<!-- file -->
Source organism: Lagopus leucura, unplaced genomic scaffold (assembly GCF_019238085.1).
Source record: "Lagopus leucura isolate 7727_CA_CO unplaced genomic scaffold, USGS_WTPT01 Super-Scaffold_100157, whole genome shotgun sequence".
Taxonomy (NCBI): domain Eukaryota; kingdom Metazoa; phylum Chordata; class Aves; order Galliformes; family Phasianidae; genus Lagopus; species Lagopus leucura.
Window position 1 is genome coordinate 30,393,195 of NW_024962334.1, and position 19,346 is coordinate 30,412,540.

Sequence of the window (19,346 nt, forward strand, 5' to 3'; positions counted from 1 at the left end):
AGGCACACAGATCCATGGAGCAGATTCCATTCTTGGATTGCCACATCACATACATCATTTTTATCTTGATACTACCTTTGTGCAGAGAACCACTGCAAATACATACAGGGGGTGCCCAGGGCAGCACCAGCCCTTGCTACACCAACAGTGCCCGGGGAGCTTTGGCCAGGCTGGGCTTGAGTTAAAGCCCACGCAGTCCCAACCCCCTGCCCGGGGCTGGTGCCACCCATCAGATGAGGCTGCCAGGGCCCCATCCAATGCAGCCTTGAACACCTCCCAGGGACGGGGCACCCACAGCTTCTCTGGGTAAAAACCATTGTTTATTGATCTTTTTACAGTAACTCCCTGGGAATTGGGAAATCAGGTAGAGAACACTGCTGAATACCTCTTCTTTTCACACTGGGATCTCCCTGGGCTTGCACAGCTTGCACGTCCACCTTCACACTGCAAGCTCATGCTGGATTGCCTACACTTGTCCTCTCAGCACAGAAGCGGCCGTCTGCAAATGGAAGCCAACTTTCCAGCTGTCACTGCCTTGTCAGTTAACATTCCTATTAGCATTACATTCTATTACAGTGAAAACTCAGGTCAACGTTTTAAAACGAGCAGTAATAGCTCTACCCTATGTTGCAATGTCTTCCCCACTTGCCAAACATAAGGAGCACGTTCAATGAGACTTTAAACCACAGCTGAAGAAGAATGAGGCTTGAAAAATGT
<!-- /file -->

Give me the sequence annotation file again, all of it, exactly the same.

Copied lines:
Source organism: Lagopus leucura, unplaced genomic scaffold (assembly GCF_019238085.1).
Source record: "Lagopus leucura isolate 7727_CA_CO unplaced genomic scaffold, USGS_WTPT01 Super-Scaffold_100157, whole genome shotgun sequence".
Taxonomy (NCBI): domain Eukaryota; kingdom Metazoa; phylum Chordata; class Aves; order Galliformes; family Phasianidae; genus Lagopus; species Lagopus leucura.
Window position 1 is genome coordinate 30,393,195 of NW_024962334.1, and position 19,346 is coordinate 30,412,540.

Sequence of the window (19,346 nt, forward strand, 5' to 3'; positions counted from 1 at the left end):
AGGCACACAGATCCATGGAGCAGATTCCATTCTTGGATTGCCACATCACATACATCATTTTTATCTTGATACTACCTTTGTGCAGAGAACCACTGCAAATACATACAGGGGGTGCCCAGGGCAGCACCAGCCCTTGCTACACCAACAGTGCCCGGGGAGCTTTGGCCAGGCTGGGCTTGAGTTAAAGCCCACGCAGTCCCAACCCCCTGCCCGGGGCTGGTGCCACCCATCAGATGAGGCTGCCAGGGCCCCATCCAATGCAGCCTTGAACACCTCCCAGGGACGGGGCACCCACAGCTTCTCTGGGTAAAAACCATTGTTTATTGATCTTTTTACAGTAACTCCCTGGGAATTGGGAAATCAGGTAGAGAACACTGCTGAATACCTCTTCTTTTCACACTGGGATCTCCCTGGGCTTGCACAGCTTGCACGTCCACCTTCACACTGCAAGCTCATGCTGGATTGCCTACACTTGTCCTCTCAGCACAGAAGCGGCCGTCTGCAAATGGAAGCCAACTTTCCAGCTGTCACTGCCTTGTCAGTTAACATTCCTATTAGCATTACATTCTATTACAGTGAAAACTCAGGTCAACGTTTTAAAACGAGCAGTAATAGCTCTACCCTATGTTGCAATGTCTTCCCCACTTGCCAAACATAAGGAGCACGTTCAATGAGACTTTAAACCACAGCTGAAGAAGAATGAGGCTTGAAAAATGT